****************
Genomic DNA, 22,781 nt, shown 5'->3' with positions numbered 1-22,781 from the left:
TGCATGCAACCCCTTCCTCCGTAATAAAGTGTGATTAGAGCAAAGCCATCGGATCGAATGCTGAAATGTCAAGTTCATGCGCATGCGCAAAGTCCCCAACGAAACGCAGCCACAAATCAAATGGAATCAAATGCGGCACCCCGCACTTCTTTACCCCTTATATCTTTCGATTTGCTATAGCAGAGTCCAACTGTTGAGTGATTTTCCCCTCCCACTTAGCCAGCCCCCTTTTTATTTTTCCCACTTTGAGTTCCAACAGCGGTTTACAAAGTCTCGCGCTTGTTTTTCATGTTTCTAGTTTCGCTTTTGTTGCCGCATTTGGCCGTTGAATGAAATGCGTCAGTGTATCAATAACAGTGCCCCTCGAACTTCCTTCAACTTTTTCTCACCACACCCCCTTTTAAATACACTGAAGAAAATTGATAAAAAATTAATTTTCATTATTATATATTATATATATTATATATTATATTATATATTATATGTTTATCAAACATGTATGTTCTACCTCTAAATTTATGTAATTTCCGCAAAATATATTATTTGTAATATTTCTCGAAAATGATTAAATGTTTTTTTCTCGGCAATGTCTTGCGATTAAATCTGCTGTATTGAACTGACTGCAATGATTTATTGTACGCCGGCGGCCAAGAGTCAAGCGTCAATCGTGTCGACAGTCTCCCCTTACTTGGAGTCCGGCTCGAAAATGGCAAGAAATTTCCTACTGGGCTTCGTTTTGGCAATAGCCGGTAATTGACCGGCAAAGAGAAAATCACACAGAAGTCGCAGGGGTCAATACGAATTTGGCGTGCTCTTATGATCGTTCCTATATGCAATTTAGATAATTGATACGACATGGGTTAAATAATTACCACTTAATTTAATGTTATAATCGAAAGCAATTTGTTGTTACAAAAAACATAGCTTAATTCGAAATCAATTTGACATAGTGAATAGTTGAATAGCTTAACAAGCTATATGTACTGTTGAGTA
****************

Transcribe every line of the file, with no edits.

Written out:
Genomic DNA, 22,781 nt, shown 5'->3' with positions numbered 1-22,781 from the left:
TGCATGCAACCCCTTCCTCCGTAATAAAGTGTGATTAGAGCAAAGCCATCGGATCGAATGCTGAAATGTCAAGTTCATGCGCATGCGCAAAGTCCCCAACGAAACGCAGCCACAAATCAAATGGAATCAAATGCGGCACCCCGCACTTCTTTACCCCTTATATCTTTCGATTTGCTATAGCAGAGTCCAACTGTTGAGTGATTTTCCCCTCCCACTTAGCCAGCCCCCTTTTTATTTTTCCCACTTTGAGTTCCAACAGCGGTTTACAAAGTCTCGCGCTTGTTTTTCATGTTTCTAGTTTCGCTTTTGTTGCCGCATTTGGCCGTTGAATGAAATGCGTCAGTGTATCAATAACAGTGCCCCTCGAACTTCCTTCAACTTTTTCTCACCACACCCCCTTTTAAATACACTGAAGAAAATTGATAAAAAATTAATTTTCATTATTATATATTATATATATTATATATTATATTATATATTATATGTTTATCAAACATGTATGTTCTACCTCTAAATTTATGTAATTTCCGCAAAATATATTATTTGTAATATTTCTCGAAAATGATTAAATGTTTTTTTCTCGGCAATGTCTTGCGATTAAATCTGCTGTATTGAACTGACTGCAATGATTTATTGTACGCCGGCGGCCAAGAGTCAAGCGTCAATCGTGTCGACAGTCTCCCCTTACTTGGAGTCCGGCTCGAAAATGGCAAGAAATTTCCTACTGGGCTTCGTTTTGGCAATAGCCGGTAATTGACCGGCAAAGAGAAAATCACACAGAAGTCGCAGGGGTCAATACGAATTTGGCGTGCTCTTATGATCGTTCCTATATGCAATTTAGATAATTGATACGACATGGGTTAAATAATTACCACTTAATTTAATGTTATAATCGAAAGCAATTTGTTGTTACAAAAAACATAGCTTAATTCGAAATCAATTTGACATAGTGAATAGTTGAATAGCTTAACAAGCTATATGTACTGTTGAGTA